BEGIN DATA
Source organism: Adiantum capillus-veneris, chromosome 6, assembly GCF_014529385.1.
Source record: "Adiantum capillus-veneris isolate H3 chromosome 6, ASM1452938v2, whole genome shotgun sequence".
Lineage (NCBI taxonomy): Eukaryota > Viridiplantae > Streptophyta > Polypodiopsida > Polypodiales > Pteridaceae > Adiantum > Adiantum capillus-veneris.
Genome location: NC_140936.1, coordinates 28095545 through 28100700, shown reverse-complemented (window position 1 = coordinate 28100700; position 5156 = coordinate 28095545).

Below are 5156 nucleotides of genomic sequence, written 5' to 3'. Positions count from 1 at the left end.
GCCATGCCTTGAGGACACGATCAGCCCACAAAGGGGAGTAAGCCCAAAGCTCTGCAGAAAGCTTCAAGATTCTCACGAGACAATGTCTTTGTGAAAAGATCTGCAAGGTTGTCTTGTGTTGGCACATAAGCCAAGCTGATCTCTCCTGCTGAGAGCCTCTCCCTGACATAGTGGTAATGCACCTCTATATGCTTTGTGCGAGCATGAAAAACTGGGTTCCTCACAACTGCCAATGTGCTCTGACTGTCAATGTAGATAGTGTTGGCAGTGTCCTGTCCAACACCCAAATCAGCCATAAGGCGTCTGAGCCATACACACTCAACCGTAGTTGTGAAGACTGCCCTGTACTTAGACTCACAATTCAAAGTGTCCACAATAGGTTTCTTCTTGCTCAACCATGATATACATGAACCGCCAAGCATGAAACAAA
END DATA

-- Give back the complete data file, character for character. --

Source organism: Adiantum capillus-veneris, chromosome 6, assembly GCF_014529385.1.
Source record: "Adiantum capillus-veneris isolate H3 chromosome 6, ASM1452938v2, whole genome shotgun sequence".
Lineage (NCBI taxonomy): Eukaryota > Viridiplantae > Streptophyta > Polypodiopsida > Polypodiales > Pteridaceae > Adiantum > Adiantum capillus-veneris.
Genome location: NC_140936.1, coordinates 28095545 through 28100700, shown reverse-complemented (window position 1 = coordinate 28100700; position 5156 = coordinate 28095545).

Below are 5156 nucleotides of genomic sequence, written 5' to 3'. Positions count from 1 at the left end.
GCCATGCCTTGAGGACACGATCAGCCCACAAAGGGGAGTAAGCCCAAAGCTCTGCAGAAAGCTTCAAGATTCTCACGAGACAATGTCTTTGTGAAAAGATCTGCAAGGTTGTCTTGTGTTGGCACATAAGCCAAGCTGATCTCTCCTGCTGAGAGCCTCTCCCTGACATAGTGGTAATGCACCTCTATATGCTTTGTGCGAGCATGAAAAACTGGGTTCCTCACAACTGCCAATGTGCTCTGACTGTCAATGTAGATAGTGTTGGCAGTGTCCTGTCCAACACCCAAATCAGCCATAAGGCGTCTGAGCCATACACACTCAACCGTAGTTGTGAAGACTGCCCTGTACTTAGACTCACAATTCAAAGTGTCCACAATAGGTTTCTTCTTGCTCAACCATGATATACATGAACCGCCAAGCATGAAACAAA